Study with us
Nursing Churchill, based on the wartime letters of her mother Doris Miles, who nursed the Prime Minister during a severe bout of pneumonia in 1943, is the first published book by Jill Rose. It has been praised by medical professionals and leading Churchill experts including WSC biographer Andrew Roberts, who has called it a “fine and fun book . . . I highly recommend it.” Professor Jeffries, Dean of the George Washington University School of Nursing, writes: “Jill Rose provides a wonderful, loving, historical and inspiring story” and Professor David Dilks, former Vice-Chancellor, University of Hull, author of Churchill and Company: Allies and Rivals in War and Peace, says:
"Nursing Churchill is a delight. It provides a detailed account of Winston Churchill’s serious illness early in 1943, and indeed displays the chart showing that on February 19 he had a temperature of 103°. But the book also tells a love-story, recounted in the letters – touching, funny and acute – which Churchill’s nurse wrote to her husband, then serving at sea."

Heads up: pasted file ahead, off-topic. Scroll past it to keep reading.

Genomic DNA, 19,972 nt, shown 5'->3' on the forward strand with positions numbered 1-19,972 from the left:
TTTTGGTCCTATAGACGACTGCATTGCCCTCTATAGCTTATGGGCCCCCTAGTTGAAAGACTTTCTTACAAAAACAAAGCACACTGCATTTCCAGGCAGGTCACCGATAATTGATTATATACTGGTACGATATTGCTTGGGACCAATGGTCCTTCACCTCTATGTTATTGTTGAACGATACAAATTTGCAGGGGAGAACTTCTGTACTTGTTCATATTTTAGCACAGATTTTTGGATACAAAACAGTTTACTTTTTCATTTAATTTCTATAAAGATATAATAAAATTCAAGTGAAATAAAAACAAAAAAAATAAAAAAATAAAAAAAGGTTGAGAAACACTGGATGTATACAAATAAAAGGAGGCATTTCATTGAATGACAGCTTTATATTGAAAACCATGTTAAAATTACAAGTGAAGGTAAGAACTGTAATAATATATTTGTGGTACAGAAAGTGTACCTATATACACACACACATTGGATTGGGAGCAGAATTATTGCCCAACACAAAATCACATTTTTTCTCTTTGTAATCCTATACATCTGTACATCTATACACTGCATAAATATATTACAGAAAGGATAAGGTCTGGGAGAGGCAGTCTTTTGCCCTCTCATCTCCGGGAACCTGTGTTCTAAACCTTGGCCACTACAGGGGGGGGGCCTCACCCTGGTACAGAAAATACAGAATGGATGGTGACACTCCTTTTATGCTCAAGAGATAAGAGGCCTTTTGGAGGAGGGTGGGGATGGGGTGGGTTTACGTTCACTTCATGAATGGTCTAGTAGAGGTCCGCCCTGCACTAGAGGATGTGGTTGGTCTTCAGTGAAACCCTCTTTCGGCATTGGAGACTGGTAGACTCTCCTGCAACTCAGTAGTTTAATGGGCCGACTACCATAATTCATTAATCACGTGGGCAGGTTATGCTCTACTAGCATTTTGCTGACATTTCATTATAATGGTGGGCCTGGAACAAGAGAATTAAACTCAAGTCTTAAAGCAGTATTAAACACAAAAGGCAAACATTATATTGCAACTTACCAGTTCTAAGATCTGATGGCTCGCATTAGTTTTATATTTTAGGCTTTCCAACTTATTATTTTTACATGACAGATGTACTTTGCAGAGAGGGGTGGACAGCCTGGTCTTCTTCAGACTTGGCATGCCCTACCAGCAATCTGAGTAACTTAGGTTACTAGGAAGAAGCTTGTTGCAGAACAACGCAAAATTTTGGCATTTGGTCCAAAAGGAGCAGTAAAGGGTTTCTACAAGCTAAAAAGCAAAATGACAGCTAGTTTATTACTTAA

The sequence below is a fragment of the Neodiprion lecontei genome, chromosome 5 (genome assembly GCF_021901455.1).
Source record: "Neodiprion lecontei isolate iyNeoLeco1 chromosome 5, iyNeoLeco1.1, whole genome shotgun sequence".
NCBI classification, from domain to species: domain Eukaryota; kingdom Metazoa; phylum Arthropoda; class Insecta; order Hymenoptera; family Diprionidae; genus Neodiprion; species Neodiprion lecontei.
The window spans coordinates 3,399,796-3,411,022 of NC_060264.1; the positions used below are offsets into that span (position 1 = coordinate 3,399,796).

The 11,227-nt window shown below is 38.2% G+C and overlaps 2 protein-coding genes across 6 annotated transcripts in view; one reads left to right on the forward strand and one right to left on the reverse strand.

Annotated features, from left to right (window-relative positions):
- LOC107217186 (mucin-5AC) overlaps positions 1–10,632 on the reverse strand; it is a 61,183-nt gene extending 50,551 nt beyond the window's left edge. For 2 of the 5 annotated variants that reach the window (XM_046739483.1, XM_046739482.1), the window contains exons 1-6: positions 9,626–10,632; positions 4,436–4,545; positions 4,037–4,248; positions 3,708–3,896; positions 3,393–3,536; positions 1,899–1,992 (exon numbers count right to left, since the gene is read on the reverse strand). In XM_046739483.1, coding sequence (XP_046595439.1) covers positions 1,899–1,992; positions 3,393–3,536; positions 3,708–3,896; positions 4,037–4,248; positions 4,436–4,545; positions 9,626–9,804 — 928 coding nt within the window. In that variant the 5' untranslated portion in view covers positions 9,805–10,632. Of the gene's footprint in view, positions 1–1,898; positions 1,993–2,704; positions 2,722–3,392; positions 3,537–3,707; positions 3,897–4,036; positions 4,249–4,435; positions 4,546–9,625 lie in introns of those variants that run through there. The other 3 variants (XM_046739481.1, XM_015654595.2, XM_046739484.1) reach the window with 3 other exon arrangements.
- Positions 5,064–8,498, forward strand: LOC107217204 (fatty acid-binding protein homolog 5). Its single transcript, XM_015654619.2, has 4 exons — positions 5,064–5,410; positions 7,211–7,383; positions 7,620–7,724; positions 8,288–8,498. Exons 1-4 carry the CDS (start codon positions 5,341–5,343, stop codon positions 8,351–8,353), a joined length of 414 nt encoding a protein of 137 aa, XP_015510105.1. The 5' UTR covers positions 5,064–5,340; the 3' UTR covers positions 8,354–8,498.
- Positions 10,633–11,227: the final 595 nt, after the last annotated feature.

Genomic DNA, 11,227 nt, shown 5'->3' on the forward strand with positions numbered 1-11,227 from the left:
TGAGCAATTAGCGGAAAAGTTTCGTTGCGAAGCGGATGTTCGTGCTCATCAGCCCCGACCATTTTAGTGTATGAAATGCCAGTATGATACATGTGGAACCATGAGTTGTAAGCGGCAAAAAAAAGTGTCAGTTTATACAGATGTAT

Jill was born in London in 1947, and spent part of her childhood in Jamaica. She earned a B.Sc.degree from University College, London, and worked as a computer programmer in Canada and Washington DC before moving with her husband to Hawaii, where they spent ten years running a small macadamia nut orchard and a computer business. They now live in south Florida.
Jill enjoys cats, cryptic crosswords, yoga and reading, particularly anything involving history. She and her husband travel a lot, and have been to over eighty countries, every continent and all fifty of the United States. They have travelled by bus from Ecuador to Tierra del Fuego, by train across Australia, and have cruised across the Arctic and Antarctic Circles and the Equator.
Like Winston Churchill, Jill has always loved the English language, and enjoys writing parodies, poems and travel blogs for her family and friends. She gets a kick out of clever, witty wordplay and is an engaging and stimulating speaker.
Bookings are not necessary — all welcome.
For all enquiries please contact Amanda Jones, Archives Administrator. T: 01223 336166.